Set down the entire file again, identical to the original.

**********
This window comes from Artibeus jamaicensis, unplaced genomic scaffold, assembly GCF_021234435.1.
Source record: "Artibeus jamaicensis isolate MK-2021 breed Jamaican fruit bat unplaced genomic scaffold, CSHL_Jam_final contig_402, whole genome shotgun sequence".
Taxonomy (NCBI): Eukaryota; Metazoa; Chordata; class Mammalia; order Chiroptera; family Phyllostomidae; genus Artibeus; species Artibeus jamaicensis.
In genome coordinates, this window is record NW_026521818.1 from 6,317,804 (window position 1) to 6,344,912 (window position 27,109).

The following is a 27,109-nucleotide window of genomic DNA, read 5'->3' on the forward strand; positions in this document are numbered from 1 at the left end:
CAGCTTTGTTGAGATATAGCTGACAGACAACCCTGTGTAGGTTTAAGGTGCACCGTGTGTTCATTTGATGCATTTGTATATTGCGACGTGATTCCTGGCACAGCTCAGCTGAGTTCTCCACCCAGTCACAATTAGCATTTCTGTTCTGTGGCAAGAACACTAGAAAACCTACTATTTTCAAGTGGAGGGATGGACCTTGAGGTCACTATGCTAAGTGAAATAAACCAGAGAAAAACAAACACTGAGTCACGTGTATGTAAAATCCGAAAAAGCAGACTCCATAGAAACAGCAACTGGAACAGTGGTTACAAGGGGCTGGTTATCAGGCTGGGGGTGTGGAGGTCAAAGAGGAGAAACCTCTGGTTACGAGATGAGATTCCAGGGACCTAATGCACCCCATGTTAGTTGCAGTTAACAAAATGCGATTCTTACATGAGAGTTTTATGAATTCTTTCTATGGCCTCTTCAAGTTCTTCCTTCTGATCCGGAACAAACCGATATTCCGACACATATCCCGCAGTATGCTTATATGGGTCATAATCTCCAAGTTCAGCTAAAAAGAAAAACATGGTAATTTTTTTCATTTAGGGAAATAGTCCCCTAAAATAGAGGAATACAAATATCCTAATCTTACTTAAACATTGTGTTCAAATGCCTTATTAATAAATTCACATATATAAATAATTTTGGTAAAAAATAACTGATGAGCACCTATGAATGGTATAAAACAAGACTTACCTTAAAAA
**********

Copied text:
This window comes from Artibeus jamaicensis, unplaced genomic scaffold, assembly GCF_021234435.1.
Source record: "Artibeus jamaicensis isolate MK-2021 breed Jamaican fruit bat unplaced genomic scaffold, CSHL_Jam_final contig_402, whole genome shotgun sequence".
Taxonomy (NCBI): Eukaryota; Metazoa; Chordata; class Mammalia; order Chiroptera; family Phyllostomidae; genus Artibeus; species Artibeus jamaicensis.
In genome coordinates, this window is record NW_026521818.1 from 6,317,804 (window position 1) to 6,344,912 (window position 27,109).

The following is a 27,109-nucleotide window of genomic DNA, read 5'->3' on the forward strand; positions in this document are numbered from 1 at the left end:
CAGCTTTGTTGAGATATAGCTGACAGACAACCCTGTGTAGGTTTAAGGTGCACCGTGTGTTCATTTGATGCATTTGTATATTGCGACGTGATTCCTGGCACAGCTCAGCTGAGTTCTCCACCCAGTCACAATTAGCATTTCTGTTCTGTGGCAAGAACACTAGAAAACCTACTATTTTCAAGTGGAGGGATGGACCTTGAGGTCACTATGCTAAGTGAAATAAACCAGAGAAAAACAAACACTGAGTCACGTGTATGTAAAATCCGAAAAAGCAGACTCCATAGAAACAGCAACTGGAACAGTGGTTACAAGGGGCTGGTTATCAGGCTGGGGGTGTGGAGGTCAAAGAGGAGAAACCTCTGGTTACGAGATGAGATTCCAGGGACCTAATGCACCCCATGTTAGTTGCAGTTAACAAAATGCGATTCTTACATGAGAGTTTTATGAATTCTTTCTATGGCCTCTTCAAGTTCTTCCTTCTGATCCGGAACAAACCGATATTCCGACACATATCCCGCAGTATGCTTATATGGGTCATAATCTCCAAGTTCAGCTAAAAAGAAAAACATGGTAATTTTTTTCATTTAGGGAAATAGTCCCCTAAAATAGAGGAATACAAATATCCTAATCTTACTTAAACATTGTGTTCAAATGCCTTATTAATAAATTCACATATATAAATAATTTTGGTAAAAAATAACTGATGAGCACCTATGAATGGTATAAAACAAGACTTACCTTAAAAA